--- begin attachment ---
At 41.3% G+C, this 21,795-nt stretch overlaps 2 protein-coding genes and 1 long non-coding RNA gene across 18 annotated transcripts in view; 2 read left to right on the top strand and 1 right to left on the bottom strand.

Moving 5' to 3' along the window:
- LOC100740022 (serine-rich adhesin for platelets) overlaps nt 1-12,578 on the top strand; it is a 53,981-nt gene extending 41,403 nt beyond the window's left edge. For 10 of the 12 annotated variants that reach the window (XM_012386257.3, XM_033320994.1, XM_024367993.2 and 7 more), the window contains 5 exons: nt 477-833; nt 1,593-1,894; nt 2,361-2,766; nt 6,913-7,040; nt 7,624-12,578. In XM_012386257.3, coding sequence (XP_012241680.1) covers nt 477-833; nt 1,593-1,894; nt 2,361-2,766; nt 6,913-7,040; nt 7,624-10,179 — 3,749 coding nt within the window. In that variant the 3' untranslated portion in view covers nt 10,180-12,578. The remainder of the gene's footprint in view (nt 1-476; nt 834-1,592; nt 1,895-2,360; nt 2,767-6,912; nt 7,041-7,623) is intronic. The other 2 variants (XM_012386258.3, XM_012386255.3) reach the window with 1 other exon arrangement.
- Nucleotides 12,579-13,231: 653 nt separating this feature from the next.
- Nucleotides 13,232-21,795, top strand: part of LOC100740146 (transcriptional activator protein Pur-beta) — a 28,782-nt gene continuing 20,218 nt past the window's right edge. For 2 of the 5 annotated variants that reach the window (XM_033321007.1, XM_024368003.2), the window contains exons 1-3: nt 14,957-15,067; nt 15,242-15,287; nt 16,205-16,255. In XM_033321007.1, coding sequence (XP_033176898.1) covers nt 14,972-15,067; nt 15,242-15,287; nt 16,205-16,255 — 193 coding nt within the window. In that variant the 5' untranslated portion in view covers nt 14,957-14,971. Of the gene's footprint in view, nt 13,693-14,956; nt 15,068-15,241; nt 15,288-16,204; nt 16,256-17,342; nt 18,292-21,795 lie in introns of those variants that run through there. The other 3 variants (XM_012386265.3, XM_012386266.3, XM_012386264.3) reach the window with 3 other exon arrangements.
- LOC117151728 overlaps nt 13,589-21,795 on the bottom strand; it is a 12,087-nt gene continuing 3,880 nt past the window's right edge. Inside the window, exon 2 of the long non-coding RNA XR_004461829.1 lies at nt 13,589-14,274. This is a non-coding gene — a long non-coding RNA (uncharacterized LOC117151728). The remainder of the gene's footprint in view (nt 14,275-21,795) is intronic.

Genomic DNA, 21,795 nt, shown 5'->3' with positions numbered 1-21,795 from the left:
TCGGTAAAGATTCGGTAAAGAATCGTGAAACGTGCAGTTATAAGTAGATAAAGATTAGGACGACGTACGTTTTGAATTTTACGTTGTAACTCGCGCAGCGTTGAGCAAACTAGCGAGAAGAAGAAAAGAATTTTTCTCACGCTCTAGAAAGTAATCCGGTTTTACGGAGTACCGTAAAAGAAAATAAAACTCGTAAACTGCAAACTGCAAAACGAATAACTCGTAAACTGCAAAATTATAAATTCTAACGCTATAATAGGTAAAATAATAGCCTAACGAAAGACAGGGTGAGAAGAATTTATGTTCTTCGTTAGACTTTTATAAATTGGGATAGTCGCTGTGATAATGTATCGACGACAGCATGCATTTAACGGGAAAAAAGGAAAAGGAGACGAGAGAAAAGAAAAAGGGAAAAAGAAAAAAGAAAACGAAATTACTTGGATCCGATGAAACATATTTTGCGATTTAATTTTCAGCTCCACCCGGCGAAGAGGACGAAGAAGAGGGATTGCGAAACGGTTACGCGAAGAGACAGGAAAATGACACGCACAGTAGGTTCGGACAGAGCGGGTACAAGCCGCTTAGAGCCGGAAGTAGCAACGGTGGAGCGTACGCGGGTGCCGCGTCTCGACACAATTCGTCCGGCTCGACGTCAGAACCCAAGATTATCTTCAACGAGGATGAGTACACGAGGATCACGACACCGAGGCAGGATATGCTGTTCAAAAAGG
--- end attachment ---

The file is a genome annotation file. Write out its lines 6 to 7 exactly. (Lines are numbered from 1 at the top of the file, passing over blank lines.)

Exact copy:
- LOC117151728 overlaps nt 13,589-21,795 on the bottom strand; it is a 12,087-nt gene continuing 3,880 nt past the window's right edge. Inside the window, exon 2 of the long non-coding RNA XR_004461829.1 lies at nt 13,589-14,274. This is a non-coding gene — a long non-coding RNA (uncharacterized LOC117151728). The remainder of the gene's footprint in view (nt 14,275-21,795) is intronic.

Genomic DNA, 21,795 nt, shown 5'->3' with positions numbered 1-21,795 from the left: